On Call: Why Kids Have Bad Dreams
Q. What's the difference between a nightmare and a night terror? We think our son is having one or the other when he sleeps.
A. Nightmares usually hit during the last third of the night (between 4 and 6 a.m.) in REM sleep, which is when we dream; night terrors tend to occur earlier in the night (between 1 and 3 a.m.) during the deep stages of non-REM sleep. It can be hard to tell the two apart, but there are certain clues that can help you distinguish between them:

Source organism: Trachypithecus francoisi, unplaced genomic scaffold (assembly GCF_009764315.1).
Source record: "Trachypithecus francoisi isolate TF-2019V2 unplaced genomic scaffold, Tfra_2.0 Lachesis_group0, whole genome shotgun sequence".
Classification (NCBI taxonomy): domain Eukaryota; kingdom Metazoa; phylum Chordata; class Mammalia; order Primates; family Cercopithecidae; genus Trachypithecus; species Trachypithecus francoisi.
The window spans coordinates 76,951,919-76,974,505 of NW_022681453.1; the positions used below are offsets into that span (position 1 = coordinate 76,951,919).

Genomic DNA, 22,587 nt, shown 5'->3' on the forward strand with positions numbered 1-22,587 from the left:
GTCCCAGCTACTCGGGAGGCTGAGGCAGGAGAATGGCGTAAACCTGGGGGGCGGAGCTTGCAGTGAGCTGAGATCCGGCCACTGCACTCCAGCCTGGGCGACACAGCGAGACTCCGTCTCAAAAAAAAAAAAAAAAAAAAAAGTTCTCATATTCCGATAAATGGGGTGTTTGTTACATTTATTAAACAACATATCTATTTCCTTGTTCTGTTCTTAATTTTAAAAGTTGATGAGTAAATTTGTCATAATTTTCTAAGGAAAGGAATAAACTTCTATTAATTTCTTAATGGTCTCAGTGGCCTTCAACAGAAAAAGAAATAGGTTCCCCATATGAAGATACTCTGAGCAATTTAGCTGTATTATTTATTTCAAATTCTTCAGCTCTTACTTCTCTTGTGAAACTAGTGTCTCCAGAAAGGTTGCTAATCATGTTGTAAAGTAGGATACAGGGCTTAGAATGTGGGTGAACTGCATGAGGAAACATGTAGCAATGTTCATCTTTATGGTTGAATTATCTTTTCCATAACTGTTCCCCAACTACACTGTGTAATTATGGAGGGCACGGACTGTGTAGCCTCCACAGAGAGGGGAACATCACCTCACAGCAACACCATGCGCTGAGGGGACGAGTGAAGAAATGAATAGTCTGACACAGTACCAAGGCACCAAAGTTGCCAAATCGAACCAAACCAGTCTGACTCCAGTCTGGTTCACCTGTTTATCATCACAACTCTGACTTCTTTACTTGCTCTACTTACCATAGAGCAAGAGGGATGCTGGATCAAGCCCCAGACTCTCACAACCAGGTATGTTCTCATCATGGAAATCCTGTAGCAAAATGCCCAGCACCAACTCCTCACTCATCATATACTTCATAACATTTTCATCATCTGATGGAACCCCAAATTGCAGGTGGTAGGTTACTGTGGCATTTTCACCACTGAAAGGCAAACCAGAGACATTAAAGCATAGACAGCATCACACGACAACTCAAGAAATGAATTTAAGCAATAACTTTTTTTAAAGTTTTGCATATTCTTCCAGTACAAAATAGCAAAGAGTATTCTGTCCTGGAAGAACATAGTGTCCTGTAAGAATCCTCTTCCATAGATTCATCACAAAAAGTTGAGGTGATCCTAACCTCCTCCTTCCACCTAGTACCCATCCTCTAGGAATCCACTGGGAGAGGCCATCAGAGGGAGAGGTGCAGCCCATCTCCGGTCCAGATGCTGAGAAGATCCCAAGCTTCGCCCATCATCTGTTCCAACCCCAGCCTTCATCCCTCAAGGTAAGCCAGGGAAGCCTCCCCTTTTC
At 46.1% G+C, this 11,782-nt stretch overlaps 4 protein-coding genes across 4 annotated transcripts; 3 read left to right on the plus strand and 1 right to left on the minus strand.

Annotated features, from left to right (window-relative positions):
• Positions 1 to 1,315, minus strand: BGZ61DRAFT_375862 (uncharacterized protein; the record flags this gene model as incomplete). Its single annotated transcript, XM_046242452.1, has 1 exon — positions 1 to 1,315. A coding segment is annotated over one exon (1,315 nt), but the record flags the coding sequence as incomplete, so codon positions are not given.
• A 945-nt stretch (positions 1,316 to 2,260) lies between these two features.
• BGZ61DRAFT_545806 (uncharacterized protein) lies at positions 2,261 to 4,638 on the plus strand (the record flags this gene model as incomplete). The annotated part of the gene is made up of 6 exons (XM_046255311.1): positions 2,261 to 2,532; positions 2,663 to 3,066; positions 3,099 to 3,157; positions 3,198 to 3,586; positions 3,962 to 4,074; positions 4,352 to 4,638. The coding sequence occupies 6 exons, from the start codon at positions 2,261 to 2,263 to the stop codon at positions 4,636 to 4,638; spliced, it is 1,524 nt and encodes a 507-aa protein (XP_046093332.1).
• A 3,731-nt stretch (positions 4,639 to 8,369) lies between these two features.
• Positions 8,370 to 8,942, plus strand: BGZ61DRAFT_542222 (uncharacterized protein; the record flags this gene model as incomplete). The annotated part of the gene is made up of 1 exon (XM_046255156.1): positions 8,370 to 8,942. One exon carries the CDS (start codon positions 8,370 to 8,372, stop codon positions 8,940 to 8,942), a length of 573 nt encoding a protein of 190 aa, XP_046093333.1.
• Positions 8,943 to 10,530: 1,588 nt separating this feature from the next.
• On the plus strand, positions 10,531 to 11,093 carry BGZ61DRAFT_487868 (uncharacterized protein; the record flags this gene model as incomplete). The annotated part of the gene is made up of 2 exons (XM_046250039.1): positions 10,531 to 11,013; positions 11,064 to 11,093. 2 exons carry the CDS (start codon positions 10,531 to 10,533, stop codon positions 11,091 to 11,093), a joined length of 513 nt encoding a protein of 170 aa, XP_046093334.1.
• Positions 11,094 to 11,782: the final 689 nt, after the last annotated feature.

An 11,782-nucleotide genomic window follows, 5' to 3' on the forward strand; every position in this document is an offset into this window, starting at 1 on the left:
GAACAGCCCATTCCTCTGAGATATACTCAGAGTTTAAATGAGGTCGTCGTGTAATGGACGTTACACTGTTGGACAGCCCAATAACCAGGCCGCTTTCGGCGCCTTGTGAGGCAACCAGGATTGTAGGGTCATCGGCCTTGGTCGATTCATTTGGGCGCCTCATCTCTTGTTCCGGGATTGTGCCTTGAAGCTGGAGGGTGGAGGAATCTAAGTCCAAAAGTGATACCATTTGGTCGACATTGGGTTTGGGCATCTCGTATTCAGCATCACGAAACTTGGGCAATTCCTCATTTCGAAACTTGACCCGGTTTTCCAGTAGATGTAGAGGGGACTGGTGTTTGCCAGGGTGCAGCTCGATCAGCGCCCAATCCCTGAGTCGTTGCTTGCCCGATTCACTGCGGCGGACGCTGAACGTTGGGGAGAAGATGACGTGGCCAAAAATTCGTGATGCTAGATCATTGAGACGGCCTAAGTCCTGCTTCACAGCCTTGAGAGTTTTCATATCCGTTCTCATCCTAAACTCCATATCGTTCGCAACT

When a child is having a nightmare, he can usually be woken up and comforted. With night terrors, which can cause a kid to scream, sweat, and appear terrified, it's very hard, if not impossible, to wake and soothe him.
Children may recall a nightmare, even if vaguely, but they usually have no memory of a night terror.
Night terrors happen far less often than nightmares, are most common in young children, especially boys, and may run in families. It's unknown what exactly causes them, but they can be triggered by stress, sleep deprivation, and illness (especially with a high fever). They usually disappear by adolescence, although adults can get them, too. If your son is having frequent nightmares or night terrors, talk with your doctor about what might be causing them so you all can get a better night's sleep.